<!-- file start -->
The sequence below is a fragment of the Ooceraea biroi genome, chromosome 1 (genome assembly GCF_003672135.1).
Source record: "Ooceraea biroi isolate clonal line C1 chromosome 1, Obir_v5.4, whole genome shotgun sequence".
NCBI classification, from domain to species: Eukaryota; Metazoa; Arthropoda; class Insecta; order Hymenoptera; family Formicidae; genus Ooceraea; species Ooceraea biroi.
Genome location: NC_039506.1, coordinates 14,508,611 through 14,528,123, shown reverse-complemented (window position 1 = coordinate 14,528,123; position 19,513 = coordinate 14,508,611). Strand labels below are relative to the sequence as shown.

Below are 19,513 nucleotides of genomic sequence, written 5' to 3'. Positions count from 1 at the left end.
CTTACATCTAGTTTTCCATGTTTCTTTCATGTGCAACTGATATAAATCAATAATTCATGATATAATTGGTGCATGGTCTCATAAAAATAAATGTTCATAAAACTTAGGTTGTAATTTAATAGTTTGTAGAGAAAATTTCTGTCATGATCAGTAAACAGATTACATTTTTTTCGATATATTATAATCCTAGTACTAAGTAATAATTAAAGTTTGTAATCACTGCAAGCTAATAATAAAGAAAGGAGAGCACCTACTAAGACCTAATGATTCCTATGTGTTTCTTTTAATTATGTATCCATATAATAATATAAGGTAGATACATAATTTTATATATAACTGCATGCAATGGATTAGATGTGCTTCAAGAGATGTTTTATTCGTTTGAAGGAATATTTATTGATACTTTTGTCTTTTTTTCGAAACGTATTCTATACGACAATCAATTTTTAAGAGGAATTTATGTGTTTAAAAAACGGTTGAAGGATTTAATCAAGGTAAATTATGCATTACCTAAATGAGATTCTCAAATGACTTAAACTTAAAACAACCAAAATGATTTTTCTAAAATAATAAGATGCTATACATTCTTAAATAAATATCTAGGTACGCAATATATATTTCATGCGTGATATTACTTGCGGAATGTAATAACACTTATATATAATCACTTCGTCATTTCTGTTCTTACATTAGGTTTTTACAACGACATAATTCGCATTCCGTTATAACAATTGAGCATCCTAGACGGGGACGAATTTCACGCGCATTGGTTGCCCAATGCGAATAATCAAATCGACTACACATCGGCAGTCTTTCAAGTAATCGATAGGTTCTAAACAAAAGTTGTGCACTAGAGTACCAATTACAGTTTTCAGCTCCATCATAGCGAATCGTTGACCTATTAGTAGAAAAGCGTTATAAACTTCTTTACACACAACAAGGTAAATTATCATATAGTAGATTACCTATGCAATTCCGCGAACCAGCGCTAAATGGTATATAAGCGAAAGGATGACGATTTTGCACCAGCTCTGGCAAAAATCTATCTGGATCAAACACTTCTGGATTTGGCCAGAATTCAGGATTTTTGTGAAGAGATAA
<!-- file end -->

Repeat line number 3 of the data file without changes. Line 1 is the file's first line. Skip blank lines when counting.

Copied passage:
NCBI classification, from domain to species: Eukaryota; Metazoa; Arthropoda; class Insecta; order Hymenoptera; family Formicidae; genus Ooceraea; species Ooceraea biroi.